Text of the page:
Guiding Lights: Exploring the Lighthouses of the East End

Montauk Point Lighthouse, the oldest lighthouse in New York State. Completed on November 5, 1796. The Montauk Point Lighthouse became a National Historic Landmark in 2012.
Photo: Sylvana Rega/123RF

Lighthouses are ubiquitous with nautical communities, and Long Island is no different. At the tip of various East End waterside towns and villages are historic monuments that still operate to this day. There are three lighthouses that are publicly accessible, providing fascinating history and, of course, beautiful photo ops.

Horton Point Light
3575 Lighthouse Road, Southold
Constructed by the U.S. Lighthouse Service in 1857, the Horton Point Lighthouse was restored in 1990 and relit after years of inactivity. The Southold Historical Society converted the Keeper’s House to a Nautical Museum, which is currently closed due to COVID-19, but you can still visit the grounds. For information on when Horton Point Lighthouse plans to reopen, visit southoldhistoricalsociety.org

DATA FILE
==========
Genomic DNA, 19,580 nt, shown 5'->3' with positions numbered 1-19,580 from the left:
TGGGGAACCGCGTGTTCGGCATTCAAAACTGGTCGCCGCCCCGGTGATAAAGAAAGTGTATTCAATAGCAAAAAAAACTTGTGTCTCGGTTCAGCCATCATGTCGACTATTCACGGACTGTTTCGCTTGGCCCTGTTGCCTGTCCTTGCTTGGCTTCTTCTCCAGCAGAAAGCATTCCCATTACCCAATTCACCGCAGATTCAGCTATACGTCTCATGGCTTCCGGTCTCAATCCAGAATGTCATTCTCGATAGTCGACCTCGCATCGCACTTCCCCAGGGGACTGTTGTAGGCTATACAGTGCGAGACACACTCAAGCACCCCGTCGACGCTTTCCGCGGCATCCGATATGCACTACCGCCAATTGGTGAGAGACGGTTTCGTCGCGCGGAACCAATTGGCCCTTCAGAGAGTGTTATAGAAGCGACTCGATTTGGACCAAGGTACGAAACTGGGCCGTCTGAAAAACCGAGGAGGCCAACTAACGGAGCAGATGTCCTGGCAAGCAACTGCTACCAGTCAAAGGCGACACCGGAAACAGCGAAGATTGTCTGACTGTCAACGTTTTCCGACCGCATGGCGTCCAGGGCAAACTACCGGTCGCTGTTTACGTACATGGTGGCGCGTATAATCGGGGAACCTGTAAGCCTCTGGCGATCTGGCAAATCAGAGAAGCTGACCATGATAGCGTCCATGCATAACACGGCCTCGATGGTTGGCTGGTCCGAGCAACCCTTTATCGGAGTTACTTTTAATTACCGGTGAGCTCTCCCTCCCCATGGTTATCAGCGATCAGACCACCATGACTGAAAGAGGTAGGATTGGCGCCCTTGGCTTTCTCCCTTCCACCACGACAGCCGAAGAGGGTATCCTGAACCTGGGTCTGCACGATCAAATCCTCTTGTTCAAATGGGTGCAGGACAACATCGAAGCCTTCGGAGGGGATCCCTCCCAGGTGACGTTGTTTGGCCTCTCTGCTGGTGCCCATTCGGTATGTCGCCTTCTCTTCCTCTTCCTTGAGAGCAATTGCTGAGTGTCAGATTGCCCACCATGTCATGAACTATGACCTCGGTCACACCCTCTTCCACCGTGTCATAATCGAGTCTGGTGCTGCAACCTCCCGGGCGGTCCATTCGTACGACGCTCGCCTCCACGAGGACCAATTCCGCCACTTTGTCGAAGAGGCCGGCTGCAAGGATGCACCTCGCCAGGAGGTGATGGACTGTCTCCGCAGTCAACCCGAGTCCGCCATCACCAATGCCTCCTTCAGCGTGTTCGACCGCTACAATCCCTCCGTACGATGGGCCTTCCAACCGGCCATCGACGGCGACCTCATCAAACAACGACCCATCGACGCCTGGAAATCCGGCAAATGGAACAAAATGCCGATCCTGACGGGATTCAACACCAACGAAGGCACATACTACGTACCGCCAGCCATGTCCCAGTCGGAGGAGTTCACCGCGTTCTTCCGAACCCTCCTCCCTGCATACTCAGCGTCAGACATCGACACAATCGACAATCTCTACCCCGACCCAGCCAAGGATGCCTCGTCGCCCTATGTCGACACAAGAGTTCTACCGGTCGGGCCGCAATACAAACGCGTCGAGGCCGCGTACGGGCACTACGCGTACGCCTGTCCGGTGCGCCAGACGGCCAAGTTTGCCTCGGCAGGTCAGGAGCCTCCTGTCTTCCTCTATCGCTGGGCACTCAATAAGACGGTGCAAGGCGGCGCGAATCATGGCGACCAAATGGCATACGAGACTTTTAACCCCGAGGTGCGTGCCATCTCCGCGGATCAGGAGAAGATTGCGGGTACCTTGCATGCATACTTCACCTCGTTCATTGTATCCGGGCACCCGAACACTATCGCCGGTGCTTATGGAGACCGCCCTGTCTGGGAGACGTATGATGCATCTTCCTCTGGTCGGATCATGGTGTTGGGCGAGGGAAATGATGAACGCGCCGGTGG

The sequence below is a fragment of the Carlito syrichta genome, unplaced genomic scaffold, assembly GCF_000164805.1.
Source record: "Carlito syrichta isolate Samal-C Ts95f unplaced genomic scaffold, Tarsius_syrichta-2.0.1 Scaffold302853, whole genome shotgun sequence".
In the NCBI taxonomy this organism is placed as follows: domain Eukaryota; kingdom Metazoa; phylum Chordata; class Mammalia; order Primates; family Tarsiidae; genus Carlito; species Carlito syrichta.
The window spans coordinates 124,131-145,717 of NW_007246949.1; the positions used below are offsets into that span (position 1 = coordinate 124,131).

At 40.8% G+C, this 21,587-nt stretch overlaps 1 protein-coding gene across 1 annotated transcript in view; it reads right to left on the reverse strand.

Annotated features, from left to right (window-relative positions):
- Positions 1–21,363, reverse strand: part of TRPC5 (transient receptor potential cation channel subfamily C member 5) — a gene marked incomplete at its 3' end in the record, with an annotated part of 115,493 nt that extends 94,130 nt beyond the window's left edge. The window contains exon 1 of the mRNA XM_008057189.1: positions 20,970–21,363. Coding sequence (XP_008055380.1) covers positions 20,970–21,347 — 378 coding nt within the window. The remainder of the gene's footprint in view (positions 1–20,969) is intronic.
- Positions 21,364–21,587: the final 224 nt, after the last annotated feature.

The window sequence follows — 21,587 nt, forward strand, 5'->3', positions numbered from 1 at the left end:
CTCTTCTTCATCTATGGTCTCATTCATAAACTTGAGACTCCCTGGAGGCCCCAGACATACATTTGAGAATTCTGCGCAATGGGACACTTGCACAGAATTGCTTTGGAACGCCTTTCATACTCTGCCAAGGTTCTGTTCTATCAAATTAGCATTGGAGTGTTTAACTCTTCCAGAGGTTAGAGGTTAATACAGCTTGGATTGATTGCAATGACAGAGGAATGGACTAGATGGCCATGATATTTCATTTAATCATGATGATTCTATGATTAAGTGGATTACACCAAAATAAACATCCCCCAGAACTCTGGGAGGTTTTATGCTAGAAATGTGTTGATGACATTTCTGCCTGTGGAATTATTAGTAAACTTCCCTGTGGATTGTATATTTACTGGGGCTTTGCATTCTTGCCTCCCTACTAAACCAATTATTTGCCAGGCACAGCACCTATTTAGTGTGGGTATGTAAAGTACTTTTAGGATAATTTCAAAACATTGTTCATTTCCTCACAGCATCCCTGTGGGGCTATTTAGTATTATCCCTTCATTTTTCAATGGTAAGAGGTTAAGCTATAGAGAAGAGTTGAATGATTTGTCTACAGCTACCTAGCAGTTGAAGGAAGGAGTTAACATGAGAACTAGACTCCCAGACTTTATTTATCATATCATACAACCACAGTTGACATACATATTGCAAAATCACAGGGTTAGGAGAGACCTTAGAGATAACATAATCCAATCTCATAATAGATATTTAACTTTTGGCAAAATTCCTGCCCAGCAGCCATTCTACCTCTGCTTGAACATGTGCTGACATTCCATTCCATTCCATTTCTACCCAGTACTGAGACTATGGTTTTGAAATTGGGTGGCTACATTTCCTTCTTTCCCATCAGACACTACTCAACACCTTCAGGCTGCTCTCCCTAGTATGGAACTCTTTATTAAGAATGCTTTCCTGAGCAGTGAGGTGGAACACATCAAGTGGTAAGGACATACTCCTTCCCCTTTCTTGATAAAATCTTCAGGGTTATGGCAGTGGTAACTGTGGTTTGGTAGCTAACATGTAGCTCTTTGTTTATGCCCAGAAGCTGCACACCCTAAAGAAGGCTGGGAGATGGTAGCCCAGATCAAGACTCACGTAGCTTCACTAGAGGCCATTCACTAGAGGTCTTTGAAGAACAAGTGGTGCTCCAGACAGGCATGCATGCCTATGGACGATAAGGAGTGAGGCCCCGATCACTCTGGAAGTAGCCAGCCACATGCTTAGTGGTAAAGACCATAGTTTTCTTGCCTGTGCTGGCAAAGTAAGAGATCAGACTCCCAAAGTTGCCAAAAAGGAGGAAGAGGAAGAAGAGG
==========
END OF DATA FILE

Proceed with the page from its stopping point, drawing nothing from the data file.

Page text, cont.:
Long Beach Bar “Bug” Light, Photo: Yvonne Lieblein, Courtesy East End Seaport Museum
Long Beach Bar “Bug” Light, Photo: Yvonne Lieblein, Courtesy East End Seaport Museum

Long Beach Bar “Bug” Light
East End Seaport Museum, 103 3rd Street, Greenport
Originally built in 1870 and destroyed by arsonists on July 4, 1963, this lighthouse was rebuilt in 1990 as a near-replica of the original. The East End Seaport Museum now offers Bug Light Cruises and Tours that give guests a good view of this offshore spectacle. Narrated cruise tours are currently held on Saturdays starting at 5 p.m. eastendseaport.org/cruises

Montauk Point Lighthouse
2000 Montauk Highway, Montauk
The oldest lighthouse in New York State, the Montauk Point Lighthouse was authorized by President George Washington in 1792. While the tower is currently closed due to COVID-19, the gift shop, grounds and museum are open with social distancing guidelines in place. montauklighthouse.com

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